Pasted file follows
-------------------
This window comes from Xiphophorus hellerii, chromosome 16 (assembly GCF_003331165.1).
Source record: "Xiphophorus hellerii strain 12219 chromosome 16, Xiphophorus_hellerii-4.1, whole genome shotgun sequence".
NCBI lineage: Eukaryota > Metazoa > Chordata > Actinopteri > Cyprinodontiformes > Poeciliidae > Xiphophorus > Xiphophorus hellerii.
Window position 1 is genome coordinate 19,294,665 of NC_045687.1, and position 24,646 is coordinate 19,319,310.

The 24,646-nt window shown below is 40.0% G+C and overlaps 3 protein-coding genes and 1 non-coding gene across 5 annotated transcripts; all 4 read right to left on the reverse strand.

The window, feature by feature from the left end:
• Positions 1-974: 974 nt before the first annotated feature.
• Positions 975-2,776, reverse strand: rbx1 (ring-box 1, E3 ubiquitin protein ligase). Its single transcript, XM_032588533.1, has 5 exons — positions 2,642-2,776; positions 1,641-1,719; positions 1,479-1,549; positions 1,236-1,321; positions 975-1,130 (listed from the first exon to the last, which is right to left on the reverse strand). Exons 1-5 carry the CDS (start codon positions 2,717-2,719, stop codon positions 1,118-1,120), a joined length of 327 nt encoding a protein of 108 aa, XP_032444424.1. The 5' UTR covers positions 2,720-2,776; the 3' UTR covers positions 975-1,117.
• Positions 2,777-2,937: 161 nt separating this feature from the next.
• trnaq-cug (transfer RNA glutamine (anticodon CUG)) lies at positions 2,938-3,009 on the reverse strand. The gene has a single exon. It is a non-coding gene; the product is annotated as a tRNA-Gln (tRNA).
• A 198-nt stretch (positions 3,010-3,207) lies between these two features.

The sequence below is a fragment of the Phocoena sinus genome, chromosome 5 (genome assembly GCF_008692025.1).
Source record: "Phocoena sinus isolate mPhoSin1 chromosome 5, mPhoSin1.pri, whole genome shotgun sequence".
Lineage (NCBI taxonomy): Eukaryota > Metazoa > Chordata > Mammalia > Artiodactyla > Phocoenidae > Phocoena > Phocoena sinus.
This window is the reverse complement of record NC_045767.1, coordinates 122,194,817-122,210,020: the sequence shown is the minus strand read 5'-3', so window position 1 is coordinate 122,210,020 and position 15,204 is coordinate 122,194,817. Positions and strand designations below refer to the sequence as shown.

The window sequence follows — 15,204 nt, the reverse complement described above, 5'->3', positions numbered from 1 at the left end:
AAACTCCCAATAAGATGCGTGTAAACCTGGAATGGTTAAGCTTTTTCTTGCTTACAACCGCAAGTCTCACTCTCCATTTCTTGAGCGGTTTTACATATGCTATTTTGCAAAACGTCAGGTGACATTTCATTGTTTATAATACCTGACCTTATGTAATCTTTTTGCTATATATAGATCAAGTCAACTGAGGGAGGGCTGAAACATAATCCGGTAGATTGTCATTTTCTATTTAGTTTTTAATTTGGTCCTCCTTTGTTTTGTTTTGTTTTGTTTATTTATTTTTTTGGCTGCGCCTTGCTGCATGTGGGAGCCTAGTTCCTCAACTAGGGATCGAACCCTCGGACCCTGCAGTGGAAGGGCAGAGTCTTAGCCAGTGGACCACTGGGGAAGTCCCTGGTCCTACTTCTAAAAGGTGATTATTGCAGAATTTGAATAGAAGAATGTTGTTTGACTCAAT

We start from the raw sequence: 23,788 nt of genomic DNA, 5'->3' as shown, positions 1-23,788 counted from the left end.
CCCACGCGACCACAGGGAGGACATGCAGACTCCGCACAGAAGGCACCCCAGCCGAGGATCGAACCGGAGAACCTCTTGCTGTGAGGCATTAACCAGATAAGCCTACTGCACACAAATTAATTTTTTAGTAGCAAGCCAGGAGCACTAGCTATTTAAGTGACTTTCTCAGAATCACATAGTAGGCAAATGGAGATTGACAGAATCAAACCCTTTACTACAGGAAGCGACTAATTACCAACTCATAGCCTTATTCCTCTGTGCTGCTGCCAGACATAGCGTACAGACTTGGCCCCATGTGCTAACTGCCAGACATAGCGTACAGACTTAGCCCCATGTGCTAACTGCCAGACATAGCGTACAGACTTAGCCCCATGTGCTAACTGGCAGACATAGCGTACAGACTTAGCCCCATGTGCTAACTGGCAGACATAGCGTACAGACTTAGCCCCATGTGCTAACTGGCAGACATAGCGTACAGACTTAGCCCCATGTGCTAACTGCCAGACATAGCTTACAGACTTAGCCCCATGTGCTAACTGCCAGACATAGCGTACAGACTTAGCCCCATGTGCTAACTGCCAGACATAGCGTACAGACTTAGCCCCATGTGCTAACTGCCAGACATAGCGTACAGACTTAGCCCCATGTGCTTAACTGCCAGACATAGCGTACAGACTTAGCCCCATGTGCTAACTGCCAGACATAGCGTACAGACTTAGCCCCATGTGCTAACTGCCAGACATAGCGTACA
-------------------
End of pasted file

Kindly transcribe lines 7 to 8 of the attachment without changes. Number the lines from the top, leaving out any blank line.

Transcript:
• Positions 1-974: 974 nt before the first annotated feature.
• Positions 975-2,776, reverse strand: rbx1 (ring-box 1, E3 ubiquitin protein ligase). Its single transcript, XM_032588533.1, has 5 exons — positions 2,642-2,776; positions 1,641-1,719; positions 1,479-1,549; positions 1,236-1,321; positions 975-1,130 (listed from the first exon to the last, which is right to left on the reverse strand). Exons 1-5 carry the CDS (start codon positions 2,717-2,719, stop codon positions 1,118-1,120), a joined length of 327 nt encoding a protein of 108 aa, XP_032444424.1. The 5' UTR covers positions 2,720-2,776; the 3' UTR covers positions 975-1,117.